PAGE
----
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A holistic approach to vascular access services

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A holistic approach to the insertion and maintenance of all aspects of central venous access devices (CVADs) at Addenbrooke’s Hospital in Cambridge has led to greatly reduced infections and complications, and has even shortened some patients’ stay in hospital, explains specialist nurse manager Carmel Streater

The multidisciplinary team offers a holistic approach to the insertion and maintenance of all aspects of central venous access devices (CVADs). This has resulted in reductions in infection and complication rates, shortened length of stay and a day-case facility which prevents admission - all benefiting the patient experience.

It has standardised and optimised best practice and has advanced improvements through:

• Education
• Research
• Innovation
• Audit across the trust

A scoping exercise in 2005, gathering the views of patients, clinicians, nurses and managers demonstrated that expectations were not being met. Before then, it was essentially an ad hoc service with no central approach to standards and techniques.


Complication rates were high and continuity of care a challenge. No centralised service also meant inadequate auditing, little support or advice for staff or patients and no drive to implement new techniques or innovations to benefit patient care, such as the use of more discrete lines like port-a-caths.

Why redesign the service?

The central principle for the redesign of the service was to establish a central, multidisciplinary team with the knowledge and expertise to establish and communicate practice against the gold standards set out in national guidance (EPIC 2, Winning Ways and Saving Lives).

Despite the Vascular Access Team having a central base it is very much a 'service without walls'.

It was the ambition of the team to enable colleagues to become more competent and confident in managing the different devices after insertion. It was also imperative that lines which were inserted by the medical team out of hours conformed to best practice.

This was vital in reducing infection rates and other complication rates and thus reducing the number of lines that have to be removed and replaced prematurely. This means that patients don't have to have their lines removed before the end of their treatment.

Since the dedicated unit was set up, we have been instrumental in helping to reduce MRSA bacteria.

There were several problems to overcome initially:

• Ensuring that all members of the multidisciplinary teams across the trust adhere to best practice when inserting lines and maintaining lines in accordance to policy

• Ensuring that each directorate orders the recommended equipment and solutions to standardise insertion and maintenance of all lines

• Encouraging nurses on the wards to complete care records

• Expanding our work into the community and offering increased help and support to patients with long term vascular access devices and the staff caring for them.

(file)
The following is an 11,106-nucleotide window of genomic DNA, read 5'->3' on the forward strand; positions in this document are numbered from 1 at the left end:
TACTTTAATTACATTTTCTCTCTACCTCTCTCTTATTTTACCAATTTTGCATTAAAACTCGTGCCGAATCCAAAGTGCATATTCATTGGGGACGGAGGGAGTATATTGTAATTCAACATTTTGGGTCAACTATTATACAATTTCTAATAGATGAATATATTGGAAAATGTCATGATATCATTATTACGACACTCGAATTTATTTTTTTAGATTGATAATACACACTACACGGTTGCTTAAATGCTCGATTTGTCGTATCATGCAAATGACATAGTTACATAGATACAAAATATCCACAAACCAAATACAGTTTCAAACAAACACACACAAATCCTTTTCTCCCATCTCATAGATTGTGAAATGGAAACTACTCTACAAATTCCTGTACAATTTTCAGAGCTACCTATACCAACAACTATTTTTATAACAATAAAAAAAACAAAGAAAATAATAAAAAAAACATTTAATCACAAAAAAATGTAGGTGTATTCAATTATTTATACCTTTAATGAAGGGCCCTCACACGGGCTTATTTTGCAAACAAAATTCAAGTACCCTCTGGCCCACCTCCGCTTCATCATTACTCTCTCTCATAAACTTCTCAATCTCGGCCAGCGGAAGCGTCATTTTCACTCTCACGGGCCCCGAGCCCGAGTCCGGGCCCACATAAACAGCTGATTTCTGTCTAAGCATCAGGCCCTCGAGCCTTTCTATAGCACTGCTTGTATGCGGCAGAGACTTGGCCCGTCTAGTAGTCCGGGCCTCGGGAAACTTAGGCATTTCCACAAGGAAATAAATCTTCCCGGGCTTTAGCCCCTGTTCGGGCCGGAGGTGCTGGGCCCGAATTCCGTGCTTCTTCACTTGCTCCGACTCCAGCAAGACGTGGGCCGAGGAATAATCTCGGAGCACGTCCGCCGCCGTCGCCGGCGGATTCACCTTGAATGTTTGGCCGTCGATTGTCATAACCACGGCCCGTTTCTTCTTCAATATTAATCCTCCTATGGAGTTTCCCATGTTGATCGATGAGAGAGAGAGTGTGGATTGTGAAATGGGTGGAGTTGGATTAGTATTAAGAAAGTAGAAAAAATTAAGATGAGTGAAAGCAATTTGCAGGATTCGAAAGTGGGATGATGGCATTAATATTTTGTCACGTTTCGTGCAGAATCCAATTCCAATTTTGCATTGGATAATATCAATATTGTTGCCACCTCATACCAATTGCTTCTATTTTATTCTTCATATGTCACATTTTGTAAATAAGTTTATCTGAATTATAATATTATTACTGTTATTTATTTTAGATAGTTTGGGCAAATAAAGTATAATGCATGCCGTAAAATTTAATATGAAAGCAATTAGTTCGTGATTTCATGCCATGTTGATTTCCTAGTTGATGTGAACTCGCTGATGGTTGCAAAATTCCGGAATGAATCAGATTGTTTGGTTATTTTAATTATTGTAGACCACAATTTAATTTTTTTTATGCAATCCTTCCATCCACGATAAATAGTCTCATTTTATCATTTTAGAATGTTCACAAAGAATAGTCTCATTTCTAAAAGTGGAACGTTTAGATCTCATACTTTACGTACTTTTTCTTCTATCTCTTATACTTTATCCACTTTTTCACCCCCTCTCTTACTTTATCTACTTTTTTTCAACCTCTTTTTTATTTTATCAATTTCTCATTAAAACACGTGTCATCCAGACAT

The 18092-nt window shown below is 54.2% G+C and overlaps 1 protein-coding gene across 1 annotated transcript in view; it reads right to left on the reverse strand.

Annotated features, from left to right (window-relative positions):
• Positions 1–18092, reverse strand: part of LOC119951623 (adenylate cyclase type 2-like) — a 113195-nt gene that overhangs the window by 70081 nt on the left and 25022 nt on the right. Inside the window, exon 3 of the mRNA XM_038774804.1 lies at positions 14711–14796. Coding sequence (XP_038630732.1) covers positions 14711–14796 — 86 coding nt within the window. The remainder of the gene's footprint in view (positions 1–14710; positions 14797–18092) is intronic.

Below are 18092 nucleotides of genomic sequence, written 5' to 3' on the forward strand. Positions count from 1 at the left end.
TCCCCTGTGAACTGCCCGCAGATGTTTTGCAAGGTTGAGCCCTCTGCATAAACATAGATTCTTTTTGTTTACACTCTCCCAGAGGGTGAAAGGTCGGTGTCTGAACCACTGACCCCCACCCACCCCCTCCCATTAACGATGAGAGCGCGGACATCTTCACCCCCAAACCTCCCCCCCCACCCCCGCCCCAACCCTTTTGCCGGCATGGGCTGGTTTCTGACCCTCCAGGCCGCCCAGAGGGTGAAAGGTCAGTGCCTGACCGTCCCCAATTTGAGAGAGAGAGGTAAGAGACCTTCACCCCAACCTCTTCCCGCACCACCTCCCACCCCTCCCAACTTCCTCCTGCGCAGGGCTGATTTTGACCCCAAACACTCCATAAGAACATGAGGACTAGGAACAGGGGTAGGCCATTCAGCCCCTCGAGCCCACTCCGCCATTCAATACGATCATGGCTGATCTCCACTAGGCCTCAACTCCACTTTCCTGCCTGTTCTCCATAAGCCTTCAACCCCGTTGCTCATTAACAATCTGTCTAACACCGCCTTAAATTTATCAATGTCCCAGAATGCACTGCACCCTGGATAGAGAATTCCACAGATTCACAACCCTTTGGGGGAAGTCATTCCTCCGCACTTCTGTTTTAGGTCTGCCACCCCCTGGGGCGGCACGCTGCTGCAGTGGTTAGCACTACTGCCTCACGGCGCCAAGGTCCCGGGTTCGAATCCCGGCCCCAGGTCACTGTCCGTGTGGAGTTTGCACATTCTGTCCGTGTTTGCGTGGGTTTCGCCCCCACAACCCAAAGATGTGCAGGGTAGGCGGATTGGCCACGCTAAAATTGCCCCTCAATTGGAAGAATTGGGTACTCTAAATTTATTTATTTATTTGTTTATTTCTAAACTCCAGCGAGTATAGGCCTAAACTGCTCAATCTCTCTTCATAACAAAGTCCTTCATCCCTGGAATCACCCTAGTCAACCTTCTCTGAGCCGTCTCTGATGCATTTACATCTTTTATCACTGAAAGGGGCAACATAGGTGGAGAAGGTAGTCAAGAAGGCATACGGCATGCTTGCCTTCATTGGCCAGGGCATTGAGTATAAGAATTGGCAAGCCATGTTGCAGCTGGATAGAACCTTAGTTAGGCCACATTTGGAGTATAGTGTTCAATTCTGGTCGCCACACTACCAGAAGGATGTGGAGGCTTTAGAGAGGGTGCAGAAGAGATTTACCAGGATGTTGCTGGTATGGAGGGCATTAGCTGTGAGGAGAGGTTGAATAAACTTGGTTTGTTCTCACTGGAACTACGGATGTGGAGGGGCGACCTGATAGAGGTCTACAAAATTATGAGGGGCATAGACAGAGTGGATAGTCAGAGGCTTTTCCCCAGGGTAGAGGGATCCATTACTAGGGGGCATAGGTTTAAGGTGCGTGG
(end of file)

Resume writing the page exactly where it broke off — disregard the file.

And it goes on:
This enables patients to be discharged into the community with the support of the GP's and community nurses

Lessons learned

• The most important aspect of the service is that by having a dedicated team inserting all CVADs and troubleshooting problems as they arise, we have seen a significant reduction in central venous access devices associated infections and a large reduction of complications

• By having a group of expert practitioners inserting a high percentage of the lines across the trust on a daily basis, all members of the multidisciplinary teams know that they can refer patients for insertion

• 99% of insertions are undertaken on day of referral and 100% inserted within 24 hours. This is paramount to ensure patients receive they treatment in a timely manner

• In-house training and education is paramount at all levels within the multidisciplinary teams across the trust and needs to be ongoing due to staff turnover

• It was also important to continue to develop the service to meet the needs of the service

• It was essential to ensure that policy and procedures were updated and were easily accessible for clinicians on the wards and in departments. For example, these policies and procedures now appear on the trust’s intranet so that all staff can access them.

• We now have written comprehensive consent forms and patient information leaflets that patients have found extremely valuable

• All our referrals and line insertions are fully audited and we have created computer databases that record all our activity and help to reform future developments

• This also allows comprehensive data to be made available to the Executive Trust Board in relating to infection control.

The main principles of setting up a similar service are:

• Make sure you have the backing of senior personnel within the trust

• Know what your vision for the future is, even if it changes at a later date

• Ensure that you have all your competences signed by your lead consultant your manager and your chief nurse.

• Do your homework with the procurement department so that you know what equipment is being purchased by your trust and whether it conforms to DH guidelines.

• Know when and where lines are being put in and who is carrying out this procedure at present.

Specialist nurse manager Carmel Streater is an expert practitioner and manager of a dedicated unit, the Vascular Access Service, which works across Cambridge University Hospitals NHS Foundation Trust

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